|Major Variables Studied and
Measurement of Major Variables
|Strength of the Evidence (i.e., level of evidence + quality [study strengths and weaknesses])|
|Author, Year, Title||Sharef, S. W., Al-Hajri, M., Belshlawi, I., & Al-Sharabally, A. (2013). Optimizing Hydroxyurea use in children with sickle cell disease: low dose regimen is effective. European Journal of Haematology, 519-524.|
Age= 2 to16 years
Delivery; doses of 15-20 mg/kg/day with the possibility of increasing it to 35 mg/kg/day
IG (A): retrospective observation of patients from Sultan Qaboos University Hospital from 1998 to 2008.
IG (B): prospective observation of the same patients from 2009 to 2-11.
|IV= Hyroxyurea treatment
DV= sickle cell disease, prescription of myelosuppressive drugs.
|Observation of responses or side effects from the initial dose of Hu of 10-12 mg/kg/day.
Patients divided into two different groups based on the 10-15.9 mg/kg/day and 16 to 26 mg/kg/day doses of HU.
Mean of each groups
Wilcoxon singed rank test.
|19 patients dropped out of the program due to various Sid effects.
Recognisable reduction of admissions because of VOC in both groups. (P< 0.001 Wilcoxon signed-rank test.
Difference between groups was insignificant. (P> 0.05, Mann-Whitney U-test)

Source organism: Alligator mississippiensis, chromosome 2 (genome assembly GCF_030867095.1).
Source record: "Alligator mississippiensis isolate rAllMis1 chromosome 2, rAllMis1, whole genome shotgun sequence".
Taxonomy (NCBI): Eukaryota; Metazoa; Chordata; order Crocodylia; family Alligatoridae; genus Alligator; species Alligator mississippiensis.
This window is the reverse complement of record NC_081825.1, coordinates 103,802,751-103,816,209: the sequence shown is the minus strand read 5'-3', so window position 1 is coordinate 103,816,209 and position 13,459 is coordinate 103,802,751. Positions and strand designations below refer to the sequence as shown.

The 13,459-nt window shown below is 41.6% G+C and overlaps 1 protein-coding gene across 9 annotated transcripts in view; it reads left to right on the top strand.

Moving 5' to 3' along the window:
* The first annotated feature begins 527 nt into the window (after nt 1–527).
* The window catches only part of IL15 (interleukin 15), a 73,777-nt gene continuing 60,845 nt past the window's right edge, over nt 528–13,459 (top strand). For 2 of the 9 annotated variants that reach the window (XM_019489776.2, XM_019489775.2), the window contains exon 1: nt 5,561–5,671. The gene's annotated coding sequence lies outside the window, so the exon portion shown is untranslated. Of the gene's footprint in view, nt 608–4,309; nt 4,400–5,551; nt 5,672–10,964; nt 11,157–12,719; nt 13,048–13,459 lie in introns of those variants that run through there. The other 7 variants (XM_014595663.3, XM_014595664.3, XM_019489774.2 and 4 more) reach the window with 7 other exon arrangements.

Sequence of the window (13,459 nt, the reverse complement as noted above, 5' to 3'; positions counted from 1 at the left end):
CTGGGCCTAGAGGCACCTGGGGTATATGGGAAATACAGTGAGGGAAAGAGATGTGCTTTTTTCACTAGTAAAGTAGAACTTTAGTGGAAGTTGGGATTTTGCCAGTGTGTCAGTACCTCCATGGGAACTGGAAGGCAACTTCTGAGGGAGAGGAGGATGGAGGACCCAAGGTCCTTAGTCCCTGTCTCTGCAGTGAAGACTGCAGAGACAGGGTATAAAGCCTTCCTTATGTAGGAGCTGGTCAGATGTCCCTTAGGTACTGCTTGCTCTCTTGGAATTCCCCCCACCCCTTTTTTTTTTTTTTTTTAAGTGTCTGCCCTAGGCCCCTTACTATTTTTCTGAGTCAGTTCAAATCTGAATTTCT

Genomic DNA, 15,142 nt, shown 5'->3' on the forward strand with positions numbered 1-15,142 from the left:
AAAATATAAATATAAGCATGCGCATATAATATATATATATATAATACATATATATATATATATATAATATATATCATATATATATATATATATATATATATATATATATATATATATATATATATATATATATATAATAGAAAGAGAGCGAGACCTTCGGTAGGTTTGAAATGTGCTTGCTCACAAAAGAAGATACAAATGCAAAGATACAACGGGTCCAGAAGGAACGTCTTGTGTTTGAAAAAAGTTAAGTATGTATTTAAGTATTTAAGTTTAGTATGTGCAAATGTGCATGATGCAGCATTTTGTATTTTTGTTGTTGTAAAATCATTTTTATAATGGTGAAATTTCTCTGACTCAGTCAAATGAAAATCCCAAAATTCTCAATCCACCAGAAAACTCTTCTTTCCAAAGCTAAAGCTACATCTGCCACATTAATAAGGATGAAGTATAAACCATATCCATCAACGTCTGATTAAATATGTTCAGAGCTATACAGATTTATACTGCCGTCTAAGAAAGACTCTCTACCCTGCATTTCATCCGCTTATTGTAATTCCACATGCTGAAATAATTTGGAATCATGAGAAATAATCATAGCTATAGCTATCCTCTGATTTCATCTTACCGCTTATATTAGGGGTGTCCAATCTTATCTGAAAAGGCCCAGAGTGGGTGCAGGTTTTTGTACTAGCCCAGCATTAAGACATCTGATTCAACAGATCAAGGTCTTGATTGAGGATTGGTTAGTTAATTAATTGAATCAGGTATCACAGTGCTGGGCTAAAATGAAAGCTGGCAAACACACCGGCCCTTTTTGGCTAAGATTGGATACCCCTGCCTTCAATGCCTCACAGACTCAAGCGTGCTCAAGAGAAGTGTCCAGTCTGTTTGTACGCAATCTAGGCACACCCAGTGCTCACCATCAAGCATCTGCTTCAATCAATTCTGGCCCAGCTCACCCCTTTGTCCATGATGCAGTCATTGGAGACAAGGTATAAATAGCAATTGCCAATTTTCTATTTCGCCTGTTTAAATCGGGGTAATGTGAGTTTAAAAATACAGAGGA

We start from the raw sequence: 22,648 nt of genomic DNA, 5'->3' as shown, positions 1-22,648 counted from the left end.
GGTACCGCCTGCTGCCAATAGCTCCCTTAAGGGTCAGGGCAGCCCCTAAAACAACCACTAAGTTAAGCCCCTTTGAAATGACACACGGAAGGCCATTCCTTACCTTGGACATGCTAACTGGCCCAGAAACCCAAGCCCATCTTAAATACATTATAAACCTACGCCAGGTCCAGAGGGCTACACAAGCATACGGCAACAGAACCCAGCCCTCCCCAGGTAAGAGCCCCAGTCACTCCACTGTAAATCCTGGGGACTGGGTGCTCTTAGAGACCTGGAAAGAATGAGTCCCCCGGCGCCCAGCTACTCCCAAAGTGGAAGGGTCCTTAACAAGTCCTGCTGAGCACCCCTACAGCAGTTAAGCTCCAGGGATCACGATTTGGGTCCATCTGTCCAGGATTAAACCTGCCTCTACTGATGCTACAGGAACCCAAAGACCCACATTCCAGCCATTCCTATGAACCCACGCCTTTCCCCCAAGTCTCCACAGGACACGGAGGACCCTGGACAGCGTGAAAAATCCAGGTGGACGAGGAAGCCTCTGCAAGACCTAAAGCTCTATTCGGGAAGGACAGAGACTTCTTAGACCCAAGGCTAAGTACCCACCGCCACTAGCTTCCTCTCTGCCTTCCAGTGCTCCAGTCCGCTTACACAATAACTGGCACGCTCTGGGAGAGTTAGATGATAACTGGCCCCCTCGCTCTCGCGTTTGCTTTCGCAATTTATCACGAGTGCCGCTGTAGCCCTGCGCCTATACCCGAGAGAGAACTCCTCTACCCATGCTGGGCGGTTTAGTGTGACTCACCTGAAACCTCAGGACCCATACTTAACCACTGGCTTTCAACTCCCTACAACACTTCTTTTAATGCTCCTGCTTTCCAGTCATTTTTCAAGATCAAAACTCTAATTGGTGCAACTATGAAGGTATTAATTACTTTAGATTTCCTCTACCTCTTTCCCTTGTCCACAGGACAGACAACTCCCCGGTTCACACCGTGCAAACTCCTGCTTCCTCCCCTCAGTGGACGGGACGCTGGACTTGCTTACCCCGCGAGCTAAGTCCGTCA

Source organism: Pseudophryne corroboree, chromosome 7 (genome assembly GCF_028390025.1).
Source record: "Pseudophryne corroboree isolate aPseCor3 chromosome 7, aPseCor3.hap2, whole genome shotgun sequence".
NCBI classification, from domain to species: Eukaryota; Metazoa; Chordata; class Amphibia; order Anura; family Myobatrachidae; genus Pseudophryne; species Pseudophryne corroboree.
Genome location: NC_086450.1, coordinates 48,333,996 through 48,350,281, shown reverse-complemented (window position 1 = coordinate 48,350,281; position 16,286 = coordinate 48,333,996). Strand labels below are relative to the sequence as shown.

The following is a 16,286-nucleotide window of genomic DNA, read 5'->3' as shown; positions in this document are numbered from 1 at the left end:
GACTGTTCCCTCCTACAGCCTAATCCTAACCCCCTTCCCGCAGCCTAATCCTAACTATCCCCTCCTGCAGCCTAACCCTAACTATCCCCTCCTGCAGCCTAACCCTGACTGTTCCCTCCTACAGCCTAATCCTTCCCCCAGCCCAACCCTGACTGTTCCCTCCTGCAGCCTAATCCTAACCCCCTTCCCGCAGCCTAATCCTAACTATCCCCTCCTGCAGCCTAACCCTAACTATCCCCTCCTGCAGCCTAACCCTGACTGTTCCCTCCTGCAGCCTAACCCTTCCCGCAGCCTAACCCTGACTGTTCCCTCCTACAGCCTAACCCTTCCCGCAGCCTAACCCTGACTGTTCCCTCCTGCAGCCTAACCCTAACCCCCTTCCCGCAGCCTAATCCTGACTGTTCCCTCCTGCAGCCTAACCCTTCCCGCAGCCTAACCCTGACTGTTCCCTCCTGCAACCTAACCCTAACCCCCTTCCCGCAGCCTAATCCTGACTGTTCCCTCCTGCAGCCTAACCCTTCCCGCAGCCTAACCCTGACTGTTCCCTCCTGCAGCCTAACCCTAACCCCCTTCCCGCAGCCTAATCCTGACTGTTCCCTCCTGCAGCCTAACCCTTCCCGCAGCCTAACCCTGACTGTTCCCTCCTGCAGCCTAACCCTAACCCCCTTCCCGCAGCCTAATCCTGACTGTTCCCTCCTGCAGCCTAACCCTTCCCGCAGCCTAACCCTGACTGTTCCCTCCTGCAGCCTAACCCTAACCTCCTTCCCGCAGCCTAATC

|Level of evidence: III
Limitation: Patients dropping out due to side effects.
Research was too generalised as it included information that developed over the years before the prospective follow-up.
Observed admissions using ACS or VOC instead of the duration or severity of admission.
Strength: data is critically analysed and statistically detailed.
↑ Applicability: requires expertise in the area and its observation period is extremely long. Needs yeas to be applied.
|Author, Year, Title||Harminder Singh, N. D. (2010). Effective control of sickle cell disease with hydroxyurea therapy. Indian J Pharmacol, 32-35.|
|No||Cross-sectional study||N: 27
IG: Patients with SCD were given a mean doe of Hu measuring at 22 mg/kg/day
IG2; analysis of baseline results against post treatment results after a duration of a year.
|IV: Hydroxyirea therapy
DV:Sickle cell disease